classroom. To complicate matters further, teachers
NEA Education Policy and Practice Department | NEA Human and Civil Rights Department
Center for Great Public Schools | 1201 16th St., NW, Washington, D.C. 20036
An NEA policy brief
lack practical, research-based information, resources,
and strategies needed to teach, evaluate, and nurture
ELL students, whether those students were born in
this country or elsewhere, or whether they are the first,
second, or third generation to attend an American
public school. In too many cases, ELL students are
being given reading and math tests in English before
they are proficient in the language.
The issue of communication looms large for teachers
of ELL students. A 2004 survey of California teachers
found “poor communication among students, teachers,
parents, and the community” to be a huge issue.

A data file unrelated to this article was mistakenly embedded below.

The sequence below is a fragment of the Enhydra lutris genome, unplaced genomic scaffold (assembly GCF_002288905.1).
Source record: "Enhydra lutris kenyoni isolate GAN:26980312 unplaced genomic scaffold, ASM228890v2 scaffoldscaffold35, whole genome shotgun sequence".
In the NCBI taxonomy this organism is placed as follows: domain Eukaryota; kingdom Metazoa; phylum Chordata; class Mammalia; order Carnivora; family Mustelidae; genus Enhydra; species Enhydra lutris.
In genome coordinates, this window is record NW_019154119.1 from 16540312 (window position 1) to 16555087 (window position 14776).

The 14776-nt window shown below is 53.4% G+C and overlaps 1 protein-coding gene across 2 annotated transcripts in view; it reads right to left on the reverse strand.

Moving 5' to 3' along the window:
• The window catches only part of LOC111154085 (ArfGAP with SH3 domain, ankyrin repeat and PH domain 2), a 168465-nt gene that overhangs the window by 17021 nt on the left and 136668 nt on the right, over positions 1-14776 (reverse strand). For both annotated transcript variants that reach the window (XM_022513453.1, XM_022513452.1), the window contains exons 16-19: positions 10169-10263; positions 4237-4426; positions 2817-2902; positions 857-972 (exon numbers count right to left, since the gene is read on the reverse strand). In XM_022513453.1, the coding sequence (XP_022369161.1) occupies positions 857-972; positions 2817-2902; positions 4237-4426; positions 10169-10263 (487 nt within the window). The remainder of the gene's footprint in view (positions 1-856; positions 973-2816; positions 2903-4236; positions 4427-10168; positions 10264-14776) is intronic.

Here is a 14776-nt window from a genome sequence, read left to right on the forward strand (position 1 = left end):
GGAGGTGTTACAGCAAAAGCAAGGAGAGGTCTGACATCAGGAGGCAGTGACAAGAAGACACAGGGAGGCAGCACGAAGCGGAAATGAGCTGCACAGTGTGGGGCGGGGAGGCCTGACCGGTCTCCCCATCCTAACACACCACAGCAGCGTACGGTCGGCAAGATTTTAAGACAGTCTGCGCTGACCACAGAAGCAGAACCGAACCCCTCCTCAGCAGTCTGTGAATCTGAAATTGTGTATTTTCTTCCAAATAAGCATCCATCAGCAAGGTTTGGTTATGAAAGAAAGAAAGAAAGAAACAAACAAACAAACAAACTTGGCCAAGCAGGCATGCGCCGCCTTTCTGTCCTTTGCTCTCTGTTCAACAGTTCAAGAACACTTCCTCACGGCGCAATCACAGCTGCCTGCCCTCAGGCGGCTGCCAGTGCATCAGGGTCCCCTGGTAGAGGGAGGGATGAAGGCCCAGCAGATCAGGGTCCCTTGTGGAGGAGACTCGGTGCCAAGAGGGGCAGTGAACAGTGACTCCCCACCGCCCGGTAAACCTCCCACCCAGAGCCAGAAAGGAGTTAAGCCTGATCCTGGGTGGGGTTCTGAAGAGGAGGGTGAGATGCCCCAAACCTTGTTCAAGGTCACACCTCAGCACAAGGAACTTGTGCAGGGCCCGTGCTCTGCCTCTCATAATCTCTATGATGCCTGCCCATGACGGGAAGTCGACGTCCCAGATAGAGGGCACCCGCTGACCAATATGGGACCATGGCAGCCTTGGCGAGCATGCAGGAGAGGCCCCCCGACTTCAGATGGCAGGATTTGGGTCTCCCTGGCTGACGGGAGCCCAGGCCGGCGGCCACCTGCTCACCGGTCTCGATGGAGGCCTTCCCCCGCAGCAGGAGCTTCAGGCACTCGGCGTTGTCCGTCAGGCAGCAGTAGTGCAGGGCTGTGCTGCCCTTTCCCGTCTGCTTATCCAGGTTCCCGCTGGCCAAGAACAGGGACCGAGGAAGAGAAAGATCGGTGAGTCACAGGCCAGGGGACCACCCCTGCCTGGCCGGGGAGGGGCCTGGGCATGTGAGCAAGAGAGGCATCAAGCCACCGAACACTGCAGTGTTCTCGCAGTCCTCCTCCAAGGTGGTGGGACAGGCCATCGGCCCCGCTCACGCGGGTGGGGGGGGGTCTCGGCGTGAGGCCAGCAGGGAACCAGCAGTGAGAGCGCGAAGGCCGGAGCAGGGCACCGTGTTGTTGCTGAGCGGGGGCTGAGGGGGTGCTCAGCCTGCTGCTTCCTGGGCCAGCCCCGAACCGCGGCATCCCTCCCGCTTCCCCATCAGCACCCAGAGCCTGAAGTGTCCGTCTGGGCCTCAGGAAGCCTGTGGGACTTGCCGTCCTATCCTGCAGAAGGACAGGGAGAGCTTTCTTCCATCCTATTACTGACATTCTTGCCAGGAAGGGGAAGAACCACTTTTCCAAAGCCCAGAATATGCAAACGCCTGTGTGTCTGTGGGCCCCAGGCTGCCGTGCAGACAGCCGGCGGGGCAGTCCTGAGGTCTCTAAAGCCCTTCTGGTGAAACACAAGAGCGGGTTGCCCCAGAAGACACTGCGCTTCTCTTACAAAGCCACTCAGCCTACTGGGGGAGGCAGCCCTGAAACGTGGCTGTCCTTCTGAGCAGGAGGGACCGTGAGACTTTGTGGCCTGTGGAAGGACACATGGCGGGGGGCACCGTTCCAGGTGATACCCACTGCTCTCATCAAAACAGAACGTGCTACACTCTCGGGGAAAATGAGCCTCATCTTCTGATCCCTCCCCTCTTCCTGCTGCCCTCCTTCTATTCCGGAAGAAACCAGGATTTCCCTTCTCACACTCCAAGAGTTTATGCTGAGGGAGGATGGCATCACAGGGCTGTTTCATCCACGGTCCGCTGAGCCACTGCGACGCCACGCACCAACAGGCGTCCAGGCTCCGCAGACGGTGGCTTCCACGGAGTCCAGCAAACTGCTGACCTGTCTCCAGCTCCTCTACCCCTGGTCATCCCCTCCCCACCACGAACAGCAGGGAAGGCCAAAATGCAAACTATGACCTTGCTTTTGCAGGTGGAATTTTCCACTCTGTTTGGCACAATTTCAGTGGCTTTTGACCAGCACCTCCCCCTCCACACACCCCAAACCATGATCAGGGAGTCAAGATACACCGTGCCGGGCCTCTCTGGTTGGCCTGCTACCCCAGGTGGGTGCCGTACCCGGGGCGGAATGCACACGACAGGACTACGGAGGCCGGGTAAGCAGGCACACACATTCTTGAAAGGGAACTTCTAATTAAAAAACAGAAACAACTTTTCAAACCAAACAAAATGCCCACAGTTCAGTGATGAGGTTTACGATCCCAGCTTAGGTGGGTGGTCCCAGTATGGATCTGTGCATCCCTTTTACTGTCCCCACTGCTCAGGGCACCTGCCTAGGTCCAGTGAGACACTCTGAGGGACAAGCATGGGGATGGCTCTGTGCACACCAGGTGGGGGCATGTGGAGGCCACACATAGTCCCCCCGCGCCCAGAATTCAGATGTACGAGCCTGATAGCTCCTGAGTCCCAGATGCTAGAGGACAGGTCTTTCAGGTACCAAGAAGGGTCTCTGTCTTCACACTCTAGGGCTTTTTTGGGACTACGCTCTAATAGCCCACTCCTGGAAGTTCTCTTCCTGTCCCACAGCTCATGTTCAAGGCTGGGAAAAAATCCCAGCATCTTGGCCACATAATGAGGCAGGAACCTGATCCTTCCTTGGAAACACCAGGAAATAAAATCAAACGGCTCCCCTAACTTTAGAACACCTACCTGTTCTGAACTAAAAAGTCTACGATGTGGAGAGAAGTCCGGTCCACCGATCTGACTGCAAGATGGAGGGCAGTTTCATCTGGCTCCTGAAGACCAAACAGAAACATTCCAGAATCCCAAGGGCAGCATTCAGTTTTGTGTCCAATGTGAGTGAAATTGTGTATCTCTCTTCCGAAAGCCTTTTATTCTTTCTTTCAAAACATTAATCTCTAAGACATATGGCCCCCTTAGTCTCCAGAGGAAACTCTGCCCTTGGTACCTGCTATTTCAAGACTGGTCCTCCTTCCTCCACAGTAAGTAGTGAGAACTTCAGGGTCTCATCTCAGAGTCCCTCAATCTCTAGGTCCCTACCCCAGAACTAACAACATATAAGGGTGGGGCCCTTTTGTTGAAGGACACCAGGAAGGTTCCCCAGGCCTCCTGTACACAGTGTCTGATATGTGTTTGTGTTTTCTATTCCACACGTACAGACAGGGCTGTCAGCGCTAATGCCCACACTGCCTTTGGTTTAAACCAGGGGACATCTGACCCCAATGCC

Other challenges included the lack of tools to teach
ELL students as well as appropriate assessments to
diagnose student needs and measure student learning.
Teachers also expressed frustration over the wide range
of English language and academic levels and the fact
that they received little professional development
or in-service training on how to teach ELLs. 4 As the
number of ELLs grows, for example, more educators
will be faced with the challenge of effective second
language literacy instruction.5
Meeting the learning needs of English Language
Learners is a big job, one that requires the coordination
and collaboration throughout the educational system.